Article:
What's on the horizon for the global economy?

Our weekly updated overview highlights the key releases of global economic market data from around the globe and provides an economic outlook for the rest of 2020 by region.

  • Our updated calendar identifies the top events that should be on your radar this week.
  • We also provide an outlook overview region by region for the rest of the year.
  • In our episode of the week ahead podcast we are looking at the top three market moving themes that should be on your radar.
Global Markets Research Economic Data and Events Calendar

Our view in a nutshell


  • With COVID-19 spreading, we expect real GDP to keep declining for three quarters through Q2, followed by a gradual recovery.
  • We expect core CPI inflation to continue to decelerate and to plunge below 0% y-o-y in Q4 led by lower oil prices.
  • The ¥108trn stimulus package will help keep the economy from falling into a vicious cycle but have a limited impact on demand.
  • The risk is renewed yen appreciation, caused by a full-blown global recession and further risk averse moves in markets.


  • COVID-19 to derail Asia’s GDP growth to -0.5% y-o-y in 2020, from 5.3% in 2019. 8 out of 10 economies will contract in 2020.
  • After China spillovers in Q1, we expect a sharper growth slump in Q2 due to domestic lockdowns and weaker external demand.
  • A sequential recovery is likely in H2, but at a gradual pace due to spillovers from unemployment and weak corporate profits.
  • Despite the supply-side disruptions, we expect disinflationary pressures due to lower oil prices and weak aggregate demand.
  • Monetary and fiscal policy easing have already been stepped up, but be prepared for even more easing ahead.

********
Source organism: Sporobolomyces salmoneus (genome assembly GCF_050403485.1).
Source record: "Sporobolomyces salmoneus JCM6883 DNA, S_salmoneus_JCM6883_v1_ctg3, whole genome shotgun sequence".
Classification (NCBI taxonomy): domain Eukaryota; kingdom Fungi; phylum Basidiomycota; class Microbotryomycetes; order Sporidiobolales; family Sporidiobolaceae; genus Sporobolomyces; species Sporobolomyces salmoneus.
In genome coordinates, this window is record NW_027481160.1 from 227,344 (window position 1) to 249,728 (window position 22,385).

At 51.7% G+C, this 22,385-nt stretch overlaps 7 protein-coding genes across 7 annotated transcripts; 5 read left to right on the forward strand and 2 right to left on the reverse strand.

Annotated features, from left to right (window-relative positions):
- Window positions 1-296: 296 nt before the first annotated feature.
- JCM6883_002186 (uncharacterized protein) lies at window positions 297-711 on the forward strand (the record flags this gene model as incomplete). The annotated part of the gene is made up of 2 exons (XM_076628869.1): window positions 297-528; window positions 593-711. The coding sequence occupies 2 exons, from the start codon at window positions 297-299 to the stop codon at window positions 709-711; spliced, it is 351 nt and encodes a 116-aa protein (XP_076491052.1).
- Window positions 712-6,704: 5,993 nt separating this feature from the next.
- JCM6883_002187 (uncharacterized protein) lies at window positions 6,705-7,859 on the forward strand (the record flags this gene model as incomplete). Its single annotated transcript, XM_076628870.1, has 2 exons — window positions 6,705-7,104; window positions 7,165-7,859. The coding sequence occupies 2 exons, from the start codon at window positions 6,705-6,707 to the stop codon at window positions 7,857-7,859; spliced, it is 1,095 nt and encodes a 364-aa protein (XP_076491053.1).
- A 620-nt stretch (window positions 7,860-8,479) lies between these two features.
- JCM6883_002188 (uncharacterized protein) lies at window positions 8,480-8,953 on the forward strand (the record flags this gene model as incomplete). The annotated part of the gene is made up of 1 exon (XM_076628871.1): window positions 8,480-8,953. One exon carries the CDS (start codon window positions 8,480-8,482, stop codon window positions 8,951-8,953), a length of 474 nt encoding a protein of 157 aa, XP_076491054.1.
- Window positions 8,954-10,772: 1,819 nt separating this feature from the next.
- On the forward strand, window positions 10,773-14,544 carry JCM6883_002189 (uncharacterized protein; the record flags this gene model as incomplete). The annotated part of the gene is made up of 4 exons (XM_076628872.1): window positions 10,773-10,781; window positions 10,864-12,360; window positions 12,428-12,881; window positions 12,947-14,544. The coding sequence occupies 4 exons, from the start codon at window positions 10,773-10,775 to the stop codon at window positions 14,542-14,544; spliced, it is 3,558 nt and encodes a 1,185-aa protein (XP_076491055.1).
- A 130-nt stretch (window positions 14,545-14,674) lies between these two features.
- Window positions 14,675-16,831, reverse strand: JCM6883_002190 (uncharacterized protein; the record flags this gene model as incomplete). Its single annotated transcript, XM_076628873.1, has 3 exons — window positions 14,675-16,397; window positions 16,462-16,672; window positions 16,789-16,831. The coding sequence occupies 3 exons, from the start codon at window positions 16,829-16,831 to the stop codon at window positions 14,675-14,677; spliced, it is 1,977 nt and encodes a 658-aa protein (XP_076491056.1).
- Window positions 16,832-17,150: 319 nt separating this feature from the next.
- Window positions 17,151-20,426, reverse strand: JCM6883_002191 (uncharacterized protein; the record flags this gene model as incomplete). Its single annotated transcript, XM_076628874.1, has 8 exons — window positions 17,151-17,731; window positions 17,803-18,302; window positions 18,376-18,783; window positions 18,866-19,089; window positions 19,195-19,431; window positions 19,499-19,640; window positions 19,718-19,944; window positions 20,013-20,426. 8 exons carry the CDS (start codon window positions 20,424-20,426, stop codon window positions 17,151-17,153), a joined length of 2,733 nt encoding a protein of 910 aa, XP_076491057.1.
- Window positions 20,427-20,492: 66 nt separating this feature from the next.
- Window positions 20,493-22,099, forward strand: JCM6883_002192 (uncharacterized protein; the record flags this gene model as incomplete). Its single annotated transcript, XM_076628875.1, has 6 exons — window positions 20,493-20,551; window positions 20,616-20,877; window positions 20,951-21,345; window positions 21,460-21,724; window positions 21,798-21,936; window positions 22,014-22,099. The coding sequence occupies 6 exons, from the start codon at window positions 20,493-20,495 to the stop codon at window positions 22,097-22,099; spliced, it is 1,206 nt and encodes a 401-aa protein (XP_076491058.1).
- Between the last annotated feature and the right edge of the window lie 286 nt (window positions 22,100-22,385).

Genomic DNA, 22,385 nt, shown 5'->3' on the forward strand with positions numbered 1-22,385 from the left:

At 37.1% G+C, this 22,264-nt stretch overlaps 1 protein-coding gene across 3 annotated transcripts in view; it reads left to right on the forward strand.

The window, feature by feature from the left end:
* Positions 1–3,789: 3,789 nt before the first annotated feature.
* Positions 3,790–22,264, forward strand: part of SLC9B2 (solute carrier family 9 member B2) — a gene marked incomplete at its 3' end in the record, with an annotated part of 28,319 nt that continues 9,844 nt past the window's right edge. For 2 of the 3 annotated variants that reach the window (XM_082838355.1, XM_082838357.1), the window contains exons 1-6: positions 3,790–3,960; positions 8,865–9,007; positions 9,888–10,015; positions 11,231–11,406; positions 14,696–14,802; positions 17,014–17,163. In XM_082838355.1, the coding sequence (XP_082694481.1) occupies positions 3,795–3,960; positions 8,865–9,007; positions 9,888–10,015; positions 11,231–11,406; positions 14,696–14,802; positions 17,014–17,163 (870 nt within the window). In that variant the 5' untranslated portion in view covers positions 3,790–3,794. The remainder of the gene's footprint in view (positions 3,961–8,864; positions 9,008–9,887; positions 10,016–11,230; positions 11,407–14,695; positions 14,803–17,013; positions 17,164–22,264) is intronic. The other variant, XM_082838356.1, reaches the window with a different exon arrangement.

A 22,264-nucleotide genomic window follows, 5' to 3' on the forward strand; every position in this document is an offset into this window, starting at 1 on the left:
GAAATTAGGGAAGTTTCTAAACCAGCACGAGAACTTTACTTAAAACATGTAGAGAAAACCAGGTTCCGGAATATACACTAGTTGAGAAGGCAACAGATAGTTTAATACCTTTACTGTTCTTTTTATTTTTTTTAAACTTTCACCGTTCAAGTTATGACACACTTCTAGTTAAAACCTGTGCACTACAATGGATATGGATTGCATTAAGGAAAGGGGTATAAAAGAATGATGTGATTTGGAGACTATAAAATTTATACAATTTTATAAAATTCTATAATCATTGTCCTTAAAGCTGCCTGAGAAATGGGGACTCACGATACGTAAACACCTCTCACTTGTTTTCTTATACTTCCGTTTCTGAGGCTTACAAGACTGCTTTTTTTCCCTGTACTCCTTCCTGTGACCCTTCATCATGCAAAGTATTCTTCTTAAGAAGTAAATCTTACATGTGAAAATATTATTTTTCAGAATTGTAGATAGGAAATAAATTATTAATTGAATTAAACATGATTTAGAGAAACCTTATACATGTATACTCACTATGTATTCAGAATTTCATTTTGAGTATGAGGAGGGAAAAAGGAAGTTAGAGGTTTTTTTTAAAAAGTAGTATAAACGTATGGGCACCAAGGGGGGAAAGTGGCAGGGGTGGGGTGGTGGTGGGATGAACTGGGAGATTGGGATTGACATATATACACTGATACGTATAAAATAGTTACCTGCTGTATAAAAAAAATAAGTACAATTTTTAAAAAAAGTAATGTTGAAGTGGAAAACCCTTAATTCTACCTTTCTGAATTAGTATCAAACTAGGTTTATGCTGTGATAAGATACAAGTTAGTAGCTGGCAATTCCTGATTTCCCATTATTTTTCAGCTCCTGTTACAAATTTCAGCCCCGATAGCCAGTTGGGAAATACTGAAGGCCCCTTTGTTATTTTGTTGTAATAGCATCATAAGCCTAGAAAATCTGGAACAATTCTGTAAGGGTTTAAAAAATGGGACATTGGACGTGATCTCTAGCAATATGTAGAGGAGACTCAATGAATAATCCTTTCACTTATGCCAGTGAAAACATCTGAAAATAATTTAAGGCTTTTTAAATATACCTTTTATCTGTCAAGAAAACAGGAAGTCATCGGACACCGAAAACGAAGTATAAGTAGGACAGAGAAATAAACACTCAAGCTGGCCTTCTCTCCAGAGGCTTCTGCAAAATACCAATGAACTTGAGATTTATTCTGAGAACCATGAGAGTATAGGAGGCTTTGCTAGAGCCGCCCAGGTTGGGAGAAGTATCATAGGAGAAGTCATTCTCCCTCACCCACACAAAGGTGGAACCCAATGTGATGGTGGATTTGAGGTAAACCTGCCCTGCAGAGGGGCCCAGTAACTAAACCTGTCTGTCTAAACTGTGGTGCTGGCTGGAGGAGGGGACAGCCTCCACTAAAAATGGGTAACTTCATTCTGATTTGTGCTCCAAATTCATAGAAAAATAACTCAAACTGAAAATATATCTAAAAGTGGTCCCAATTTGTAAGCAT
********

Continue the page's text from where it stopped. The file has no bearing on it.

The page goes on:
• China: We expect GDP growth to remain negative at -0.5% in Q2 and Beijing to roll out a large stimulus package soon.
  • Korea: Growth will likely contract more sharply in Q2 on slumping external demand; we expect the BOK to cut in Q2.
  • India: COVID-19 amid a weak financial sector to trigger a growth contraction in 2020 and easy policies – monetary, fiscal and liquidity.
  • Indonesia: Despite a sharp growth downturn, the chance of a policy rate hike is rising due to balance of payments fragility.
  • Australia: We now see a sharp recession in H1, with unemployment rising from 5.1% to almost 9% by year-end.

United States

  • We expect a short, but steep, recession in H1 2020 before a gradual recovery aided by fiscal and monetary accommodation.
  • Responding to a significantly weaker outlook, we expect the Fed to remain at the ELB through 2021.
  • The Fed will implement credit facilities already announced and ensure that long-term rates do not constrain the recovery.
  • We expect additional fiscal stimulus from Washington, but it may be less effective due to social distancing.
  • The unemployment rate will rise sharply, peaking around 15-20% in Q2, as labor market conditions deteriorate due to COVID-19.
  • Core inflation will likely be weighed down by COVID-19’s impact on service prices and excess labor market slack.
  • Notable risks include the failure of social distancing policies as well as corporate credit and financial sector stress.


  • As COVID-19 spreads across Europe, we expect the euro area economy to fall into an even deeper recession in 2020.
  • Lower oil prices and a demand shock caused by COVID-19, should push euro area inflation lower.
  • The ECB announced an additional €750bn of QE, and we think the next ECB move will be a 20bp rate cut in April.
  • We have axed again our UK GDP forecasts and see a recession in H1 – with output falling by more than 15% vs Q4 2019.
  • GDP recovers from H2 though takes time to get back to its pre-virus peak. Loose monetary and fiscal policy remain supportive.
  • The BoE has cut rates to 0.10% and announced €200bn of QE. We do not see any further easing in our base case.
  • The tail risk of a Brexit cliff edge at end-2020 has risen, but the outcome is uncertain with COVID-19 disruption.

For more information read our weekly report here


  • Lewis Alexander

    Chief US Economist

  • George Buckley

    Chief UK & Euro Area Economist

  • Ting Lu

    Chief China Economist

  • Takashi Miwa

    Chief Japan Economist

  • Rob Subbaraman

    Head of Global Macro Research and Co-head of Global Markets Research

  • Sonal Varma

    Chief Economist, India and Asia ex Japan

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